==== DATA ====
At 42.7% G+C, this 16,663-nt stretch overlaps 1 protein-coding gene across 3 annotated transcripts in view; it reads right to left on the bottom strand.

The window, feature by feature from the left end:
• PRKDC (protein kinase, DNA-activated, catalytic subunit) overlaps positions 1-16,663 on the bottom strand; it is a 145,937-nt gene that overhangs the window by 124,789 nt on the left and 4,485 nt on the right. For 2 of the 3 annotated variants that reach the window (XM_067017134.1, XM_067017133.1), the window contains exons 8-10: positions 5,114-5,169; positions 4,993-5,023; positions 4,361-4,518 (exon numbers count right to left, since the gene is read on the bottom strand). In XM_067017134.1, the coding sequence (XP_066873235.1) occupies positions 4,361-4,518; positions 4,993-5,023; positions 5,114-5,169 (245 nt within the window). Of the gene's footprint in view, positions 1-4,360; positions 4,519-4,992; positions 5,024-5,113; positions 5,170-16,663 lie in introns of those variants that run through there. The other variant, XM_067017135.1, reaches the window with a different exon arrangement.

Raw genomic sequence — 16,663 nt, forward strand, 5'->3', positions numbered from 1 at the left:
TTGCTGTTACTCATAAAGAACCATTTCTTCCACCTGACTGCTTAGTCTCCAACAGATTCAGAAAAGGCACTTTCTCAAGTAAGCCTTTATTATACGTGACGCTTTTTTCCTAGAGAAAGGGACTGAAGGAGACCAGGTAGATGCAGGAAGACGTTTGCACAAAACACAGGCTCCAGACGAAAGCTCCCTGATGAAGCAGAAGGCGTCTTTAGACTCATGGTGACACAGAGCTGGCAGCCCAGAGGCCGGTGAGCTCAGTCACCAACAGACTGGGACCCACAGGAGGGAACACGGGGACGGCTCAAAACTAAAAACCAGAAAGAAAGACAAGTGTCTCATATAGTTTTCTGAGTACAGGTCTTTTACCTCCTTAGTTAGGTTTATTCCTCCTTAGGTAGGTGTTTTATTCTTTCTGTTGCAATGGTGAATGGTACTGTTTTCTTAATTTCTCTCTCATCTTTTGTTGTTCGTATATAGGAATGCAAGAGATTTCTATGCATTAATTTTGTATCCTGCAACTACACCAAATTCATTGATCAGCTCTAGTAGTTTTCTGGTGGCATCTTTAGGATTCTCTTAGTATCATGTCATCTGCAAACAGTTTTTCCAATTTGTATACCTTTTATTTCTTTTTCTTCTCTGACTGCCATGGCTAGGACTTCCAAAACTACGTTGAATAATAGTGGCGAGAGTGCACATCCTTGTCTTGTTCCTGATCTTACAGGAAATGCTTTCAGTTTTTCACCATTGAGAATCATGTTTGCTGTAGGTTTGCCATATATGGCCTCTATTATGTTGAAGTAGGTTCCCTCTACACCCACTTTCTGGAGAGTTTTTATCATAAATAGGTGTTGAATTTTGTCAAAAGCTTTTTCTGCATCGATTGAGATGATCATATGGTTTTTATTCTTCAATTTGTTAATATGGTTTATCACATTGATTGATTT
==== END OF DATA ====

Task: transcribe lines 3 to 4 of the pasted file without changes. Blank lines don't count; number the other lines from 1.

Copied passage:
• PRKDC (protein kinase, DNA-activated, catalytic subunit) overlaps positions 1-16,663 on the bottom strand; it is a 145,937-nt gene that overhangs the window by 124,789 nt on the left and 4,485 nt on the right. For 2 of the 3 annotated variants that reach the window (XM_067017134.1, XM_067017133.1), the window contains exons 8-10: positions 5,114-5,169; positions 4,993-5,023; positions 4,361-4,518 (exon numbers count right to left, since the gene is read on the bottom strand). In XM_067017134.1, the coding sequence (XP_066873235.1) occupies positions 4,361-4,518; positions 4,993-5,023; positions 5,114-5,169 (245 nt within the window). Of the gene's footprint in view, positions 1-4,360; positions 4,519-4,992; positions 5,024-5,113; positions 5,170-16,663 lie in introns of those variants that run through there. The other variant, XM_067017135.1, reaches the window with a different exon arrangement.

Raw genomic sequence — 16,663 nt, forward strand, 5'->3', positions numbered from 1 at the left: